During her beach cleans, Williams has uncovered all sorts of items: pens, toothbrushes, coat-hangers and of course, plastic bottles. She amassed a colourful collection of lids from Smartie tubes that are “50 to 60 years old”. Unsurprisingly, much of the rubbish now is COVID-related.

She has thousands of Lego items stored away at home, with plans for an exhibition one day, but doesn’t keep much else. “I try and find a home for it,” she says of the rest of the rubbish she finds. “I pass a lot of the plastics on to local artists who use it to raise awareness of marine debris. We recycle what we can. Buckets and spades, good quality items, we’ll take to charity shops and so on.”

Adrift is filled with beautiful images of Williams’ finds which evoke feelings of nostalgia; the long-forgotten childhood toys that have lived on in a different world. She hopes it will raise awareness of the damaging effects of plastic in our oceans in a way that doesn’t make people feel afraid or like they are being blamed.

“I think what the Lego has done, it’s allowed us to sort of tell the story of plastic in the ocean in a way that’s not too frightening and in a way that people can identify with. I do have some horrible images, upsetting images, of birds strangled in rope and I think sometimes it can be so upsetting that you don’t want to look at it. I get that. It is an upsetting subject, but what I’ve tried to do is tell the story of ocean plastic in a way that is not so upsetting.”

Beauty is in the eye of the beholder, she says. “Are toothbrushes beautiful?” One toothbrush is rubbish, perhaps, but when you see dozens lined up together it makes for a piece of thought-provoking art. Some photos show typical rubbish – crisp packets, bottles, fishing lures and tattered flip-flops – while others feature the symbols of many childhoods: cereal packet toys, a Garfield phone, My Little Ponies, as well as the Lego.

Growing up in the ’90s, I collected Trolls while my sister had Polly Pockets, I tell Williams. These too have been found washed up in Cornwall.

“I don’t know what happened to all my childhood toys,” Williams says. “Do you know what happened to yours? It makes you suddenly think, ‘well, where are they?’ Are they in landfill somewhere? Is the landfill going into the sea? It makes you think, ‘I had all these things, but where did they all end up?'”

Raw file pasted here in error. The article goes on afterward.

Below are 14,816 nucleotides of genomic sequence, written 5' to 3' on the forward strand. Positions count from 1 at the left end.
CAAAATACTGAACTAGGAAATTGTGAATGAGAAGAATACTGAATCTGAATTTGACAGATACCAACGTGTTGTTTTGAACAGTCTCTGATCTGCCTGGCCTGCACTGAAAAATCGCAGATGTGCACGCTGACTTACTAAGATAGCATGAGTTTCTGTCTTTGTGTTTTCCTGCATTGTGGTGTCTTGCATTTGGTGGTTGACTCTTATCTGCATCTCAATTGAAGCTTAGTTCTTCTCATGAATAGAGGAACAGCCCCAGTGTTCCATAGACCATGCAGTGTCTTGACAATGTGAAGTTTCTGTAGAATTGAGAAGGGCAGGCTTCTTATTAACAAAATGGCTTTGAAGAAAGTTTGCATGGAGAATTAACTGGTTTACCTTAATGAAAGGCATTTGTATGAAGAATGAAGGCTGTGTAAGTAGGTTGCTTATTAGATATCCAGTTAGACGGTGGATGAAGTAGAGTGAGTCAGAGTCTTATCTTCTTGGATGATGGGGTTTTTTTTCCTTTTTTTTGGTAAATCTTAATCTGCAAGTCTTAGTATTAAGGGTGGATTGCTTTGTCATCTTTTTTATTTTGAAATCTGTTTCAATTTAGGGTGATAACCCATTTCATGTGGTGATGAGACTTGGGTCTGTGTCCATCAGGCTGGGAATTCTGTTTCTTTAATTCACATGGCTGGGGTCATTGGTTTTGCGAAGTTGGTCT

The Garfield phone wasn’t a find in Cornwall, but rather in Brittany, on the northwest coast of France. Williams documents other cargo spills in Adrift – including the famous 1992 rubber duck escape in the North Pacific – and tells how the Garfield phone featured wasn’t a one-off; the devices mysteriously started washing up on beaches in Brittany in the 1980s, she says. The source? A lost shipping container of the phones which was eventually found lodged in a sea cave.

As part of her research, Williams teamed up with scientists at the University of Plymouth to test how long Lego could last in the sea. Between 100 and 1,300 years, they concluded. She recently shared two side-by-side photos of Lego bricks on social media, one a sample provided in 1997, the other discovered in a fisherman’s net at the end of January.

“There’s not much difference between them,” she says. “[The brick from the spill] has got a few marine creatures living on it but it’s still in perfect condition.

“I think what’s shocking me now is realising how much [plastic] is actually lying on the seabed because I think very often you only really see and hear about the plastic that washes ashore. If there’s a cargo spill, there’s usually reports of what’s washing up but there’s never any mention of all the items that sank to the bottom of the sea.

“I think it’s assumed that it’s almost gone forever and lost without trace. But we know from the Lego that it’s all still there.”

Adrift: The Curious Tale Of The Lego Lost At Sea, by Tracey Williams, is out now